Robert DeLuca, executive general manager of corporate financial services for Commonwealth Bank, one of Australia’s big four banks, puts it plainly. “The availability and the cost of capital have changed a hell of a lot over the past six months,” he says. “It started last year at the high end and has now moved into the mid-market as well. There are a number of different factors. Obviously for our bank and other financial institutions, there’s the ability to raise capital and what it’s costing us to raise it in the wholesale market. We’ve also started to increase the risk margin. Terms and conditions have become a lot tighter. Previously, banks were prepared to give out credit on much looser terms. Now we’re looking for more security, less gearing and more guarantees from owners and directors of the company. We are also less prepared to back businesses that don’t have a strong history of profit or cash flow.”
While Asian banks, like their US and European counterparts, are pulling back in response to the higher risk of defaults, most remain comparatively healthy. Indeed, a bright spot, experts say, is that the retrenchment on the part of large banks has given smaller regional players a chance to step in. Austen says that local banks see an opportunity to capture some market share. But, he adds, there’s a danger that these banks will “dive in and catch all the credit losses expected in the next couple of years.”
From a corporate perspective, any involvement is seen as positive. When Straits Asia, a Singapore-listed coal-mining company that was spun off from Australia’s Straits Resources in 2006, sought refinancing on a $300m loan in late November, it got a hard lesson in just how bad things had got.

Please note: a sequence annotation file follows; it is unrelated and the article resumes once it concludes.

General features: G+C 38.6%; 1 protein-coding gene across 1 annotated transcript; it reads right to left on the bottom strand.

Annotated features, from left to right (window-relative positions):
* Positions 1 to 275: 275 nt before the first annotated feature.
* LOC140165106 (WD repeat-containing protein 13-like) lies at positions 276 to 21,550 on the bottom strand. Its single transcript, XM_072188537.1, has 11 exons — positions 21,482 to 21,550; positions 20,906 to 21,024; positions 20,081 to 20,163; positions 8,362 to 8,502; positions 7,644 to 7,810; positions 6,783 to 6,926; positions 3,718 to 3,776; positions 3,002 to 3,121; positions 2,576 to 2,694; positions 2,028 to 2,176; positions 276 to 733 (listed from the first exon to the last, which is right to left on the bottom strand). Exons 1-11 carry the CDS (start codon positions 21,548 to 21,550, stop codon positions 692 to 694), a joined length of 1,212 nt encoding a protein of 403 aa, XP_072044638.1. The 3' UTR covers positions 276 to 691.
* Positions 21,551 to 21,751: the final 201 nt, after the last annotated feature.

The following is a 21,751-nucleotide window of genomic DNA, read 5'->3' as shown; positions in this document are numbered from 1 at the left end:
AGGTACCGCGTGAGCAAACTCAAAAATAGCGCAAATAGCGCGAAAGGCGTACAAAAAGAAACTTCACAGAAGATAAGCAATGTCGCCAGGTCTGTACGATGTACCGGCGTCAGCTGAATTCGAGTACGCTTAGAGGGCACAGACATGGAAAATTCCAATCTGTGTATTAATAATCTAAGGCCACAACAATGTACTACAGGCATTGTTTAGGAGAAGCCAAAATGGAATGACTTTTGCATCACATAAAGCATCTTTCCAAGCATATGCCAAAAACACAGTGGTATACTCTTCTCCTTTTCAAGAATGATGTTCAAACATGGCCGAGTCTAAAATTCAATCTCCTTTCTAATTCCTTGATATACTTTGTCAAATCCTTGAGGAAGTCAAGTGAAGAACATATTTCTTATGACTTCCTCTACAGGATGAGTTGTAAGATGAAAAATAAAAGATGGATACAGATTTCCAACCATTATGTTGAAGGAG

The company had to pay 325 basis points over Libor. And to convince its lender, Standard Chartered, to take the full loan onto its balance sheet, it issued 35m warrants to the bank. The warrants (which have a strike price of 20% over Straits Asia’s stock price at the time of the loan) mature when the loan is due in May 2010.
It was hardly the deal that CFO Jim Carter hoped for, and just three months before it was struck he faced a far rosier outlook. Seeking, at that time, a five-year, $400m loan to replace a $200m bridge loan, Carter found that the members of the ten-bank syndicate that provided the original loan were most receptive. “There were some core banks we had been building relationships with,” says Carter. “They knew us and understood mining. A five-year loan for $400m sounded achievable.”
Then came the September meltdown. “We were trying to refinance in the middle of the worst markets most of us have ever experienced,” he recalls. “Our banks were in pretty good shape, but there was a whole change in sentiment. It got worse and worse. By the last week of September, any company that had funding coming up in the next three months was getting hammered in the market. People were saying ‘You’re not going to be able to refinance.'”
“Credit committees had completely changed,” adds Carter. “The level of questioning and due diligence bacame a lot more detailed. People were saying that the syndicated market was closed for the year. We needed a needed a plan B.” That plan B came when one-and only one-of Straits Asia’s core banks came forward with the offer to do a bilateral loan for a smaller amount and shorter term than Carter had wanted.
The CFO had to address one potential wrinkle: issuing the warrants would dilute existing shareholders by 3%. Carter sounded out the company’s major shareholders on how they felt about the refinancing if it meant dilution? “The response was overwhelming,” he says. “They said, ‘If you can secure financing, do it. You can live to refinance in better times.'”
“We realised that it wasn’t the time to be trying to screw the banks for the last basis point,” Carter continues. “The equity markets are closed. The debt markets have been closed for a long time. There just aren’t any other options.”
Additional reporting by Russ Banham and Don Durfee.